I learned a lot about classic film through the non-theatrical market. In 1912, Pathé Film introduced 28mm film stock, which was targeted for home consumers. Labs would make “cut-down” versions of features on 28mm (and later on 9.5mm and 16mm stock) which could be purchased to show at home. (In some cases these cut-down versions are all that remain of features.) By the 1960s two companies dominated the home or market, Blackhawk and Swank. They would not only sell prints, they would rent them to non-theatrical venues, mostly colleges but also churches and non-profit organizations. (A black church shows a Disney cartoon to prison inmates in the great Preston Sturges comedy Sullivan’s Travels.)
Really shrewd filmmakers who kept control over their titles could then oversee rereleases of their movies. Hitchcock was a genius at this, putting out titles like Rear Window whenever he felt there was a market for them. In the 1960s and 1970s, Warner Bros. and MGM developed an entire line of rereleases, the former with Humphrey Bogart movies, for example, and the latter, the Marx Brothers and Greta Garbo. Raymond Rohauer did the same with Buster Keaton’s shorts and features.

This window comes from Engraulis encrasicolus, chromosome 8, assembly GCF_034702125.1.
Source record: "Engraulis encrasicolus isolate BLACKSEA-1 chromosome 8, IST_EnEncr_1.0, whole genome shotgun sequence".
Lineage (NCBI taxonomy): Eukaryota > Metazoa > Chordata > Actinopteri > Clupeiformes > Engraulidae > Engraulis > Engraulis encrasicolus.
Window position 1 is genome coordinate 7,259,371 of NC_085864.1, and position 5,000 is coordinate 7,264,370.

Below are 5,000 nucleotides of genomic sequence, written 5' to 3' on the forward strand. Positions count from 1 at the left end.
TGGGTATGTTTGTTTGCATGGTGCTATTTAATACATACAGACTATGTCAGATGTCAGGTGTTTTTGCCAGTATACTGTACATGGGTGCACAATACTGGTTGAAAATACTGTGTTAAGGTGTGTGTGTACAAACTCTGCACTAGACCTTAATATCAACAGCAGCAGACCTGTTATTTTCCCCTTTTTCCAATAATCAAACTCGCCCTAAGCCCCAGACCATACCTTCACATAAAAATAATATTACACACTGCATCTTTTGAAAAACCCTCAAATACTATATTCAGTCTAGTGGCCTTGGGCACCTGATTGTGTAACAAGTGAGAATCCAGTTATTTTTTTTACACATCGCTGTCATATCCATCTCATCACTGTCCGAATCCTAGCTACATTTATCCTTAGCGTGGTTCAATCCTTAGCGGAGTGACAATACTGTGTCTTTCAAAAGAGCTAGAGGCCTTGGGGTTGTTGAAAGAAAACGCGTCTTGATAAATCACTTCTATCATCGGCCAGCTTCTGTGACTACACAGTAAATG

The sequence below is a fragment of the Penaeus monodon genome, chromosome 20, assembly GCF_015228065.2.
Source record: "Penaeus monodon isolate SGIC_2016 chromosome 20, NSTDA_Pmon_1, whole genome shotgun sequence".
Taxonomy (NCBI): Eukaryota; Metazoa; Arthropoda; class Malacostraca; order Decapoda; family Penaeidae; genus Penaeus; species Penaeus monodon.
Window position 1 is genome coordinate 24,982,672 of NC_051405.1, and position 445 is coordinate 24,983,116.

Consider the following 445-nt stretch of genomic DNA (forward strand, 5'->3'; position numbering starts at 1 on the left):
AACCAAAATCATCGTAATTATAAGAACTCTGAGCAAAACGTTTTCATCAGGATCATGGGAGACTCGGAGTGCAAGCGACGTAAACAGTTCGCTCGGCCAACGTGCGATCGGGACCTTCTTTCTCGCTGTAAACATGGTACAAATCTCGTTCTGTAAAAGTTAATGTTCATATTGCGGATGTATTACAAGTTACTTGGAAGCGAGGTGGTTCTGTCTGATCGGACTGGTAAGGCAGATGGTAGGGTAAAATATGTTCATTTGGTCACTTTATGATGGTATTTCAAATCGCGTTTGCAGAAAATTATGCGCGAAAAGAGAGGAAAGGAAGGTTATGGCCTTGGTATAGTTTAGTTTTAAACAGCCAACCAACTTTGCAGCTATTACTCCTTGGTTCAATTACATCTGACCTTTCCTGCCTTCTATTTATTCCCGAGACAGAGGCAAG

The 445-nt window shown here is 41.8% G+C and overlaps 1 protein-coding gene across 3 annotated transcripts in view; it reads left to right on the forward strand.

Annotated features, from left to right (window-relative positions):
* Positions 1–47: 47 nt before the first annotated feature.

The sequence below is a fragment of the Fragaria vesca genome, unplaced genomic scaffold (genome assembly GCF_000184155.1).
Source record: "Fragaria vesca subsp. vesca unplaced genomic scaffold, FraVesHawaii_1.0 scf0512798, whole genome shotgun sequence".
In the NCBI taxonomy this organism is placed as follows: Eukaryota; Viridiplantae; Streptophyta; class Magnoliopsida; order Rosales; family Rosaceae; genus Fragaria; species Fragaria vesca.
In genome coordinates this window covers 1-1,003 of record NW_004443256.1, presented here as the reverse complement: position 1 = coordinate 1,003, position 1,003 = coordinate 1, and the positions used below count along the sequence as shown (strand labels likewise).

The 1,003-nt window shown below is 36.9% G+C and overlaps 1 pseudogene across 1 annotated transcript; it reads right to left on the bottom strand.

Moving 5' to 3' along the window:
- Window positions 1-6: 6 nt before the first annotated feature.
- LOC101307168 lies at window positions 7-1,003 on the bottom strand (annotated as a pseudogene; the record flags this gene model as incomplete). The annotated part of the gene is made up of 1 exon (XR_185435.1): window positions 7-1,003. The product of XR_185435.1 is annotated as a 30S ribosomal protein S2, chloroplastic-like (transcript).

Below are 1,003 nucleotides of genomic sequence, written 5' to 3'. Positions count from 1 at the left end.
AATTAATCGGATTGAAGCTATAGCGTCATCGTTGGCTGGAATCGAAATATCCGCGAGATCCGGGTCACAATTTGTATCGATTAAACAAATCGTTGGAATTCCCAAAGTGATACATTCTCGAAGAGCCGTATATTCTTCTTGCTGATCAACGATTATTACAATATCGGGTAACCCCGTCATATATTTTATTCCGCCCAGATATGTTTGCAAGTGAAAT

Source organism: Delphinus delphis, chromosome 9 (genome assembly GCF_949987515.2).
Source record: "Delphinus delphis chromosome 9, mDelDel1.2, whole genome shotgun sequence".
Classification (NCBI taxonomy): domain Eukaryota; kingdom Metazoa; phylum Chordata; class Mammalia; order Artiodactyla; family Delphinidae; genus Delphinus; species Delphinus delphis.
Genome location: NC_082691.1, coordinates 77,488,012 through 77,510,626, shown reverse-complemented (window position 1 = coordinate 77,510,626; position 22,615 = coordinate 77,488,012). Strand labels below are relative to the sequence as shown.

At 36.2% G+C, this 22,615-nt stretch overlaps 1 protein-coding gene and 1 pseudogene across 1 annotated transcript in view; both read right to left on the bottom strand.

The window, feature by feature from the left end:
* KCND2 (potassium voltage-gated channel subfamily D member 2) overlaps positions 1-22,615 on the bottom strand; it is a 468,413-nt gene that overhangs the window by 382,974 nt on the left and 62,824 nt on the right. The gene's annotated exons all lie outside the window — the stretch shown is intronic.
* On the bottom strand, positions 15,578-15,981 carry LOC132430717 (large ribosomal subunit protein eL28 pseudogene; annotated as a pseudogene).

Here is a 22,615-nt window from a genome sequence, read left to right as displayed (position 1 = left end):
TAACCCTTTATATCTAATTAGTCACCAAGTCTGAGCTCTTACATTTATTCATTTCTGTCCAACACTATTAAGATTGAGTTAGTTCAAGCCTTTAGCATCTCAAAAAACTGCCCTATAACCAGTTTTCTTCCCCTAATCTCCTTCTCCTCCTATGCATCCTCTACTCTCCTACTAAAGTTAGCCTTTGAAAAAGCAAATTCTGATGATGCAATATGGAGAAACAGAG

It would be nice to think these distributors were trying to introduce classic movies to a new audience, but they were really just trying to wring a few extra tickets out of films that had been given up for dead. Speaking of death, a star’s demise is the perfect opportunity to re-release films. James Dean and Marilyn Monroe were barely buried when their films were hitting the theaters again.
Rereleases continue to this day. Francis Ford Coppola keeps tinkering with The Godfather, offering different versions and packages of all the films in the series. Ditto with Steven Spielberg and his Close Encounters of the Third Kind and E.T. the Extra-Terrestrial. Even before George Lucas started altering Star Wars, it had been re-issued four times within the first five years of its original 1977 release. James Cameron put out an extended version of Avatar, and is releasing a 3D version of Titanic on April 6, 2012. To date there have been seven different versions of Blade Runner.
The reissue strategy isn’t limited to movies. How many pop stars have repurposed their material by releasing “remixes” or “extended versions” of hit songs and albums? The next time you turn on your television and find nothing but reruns, you have, among others, William Fox and Walt Disney to thank.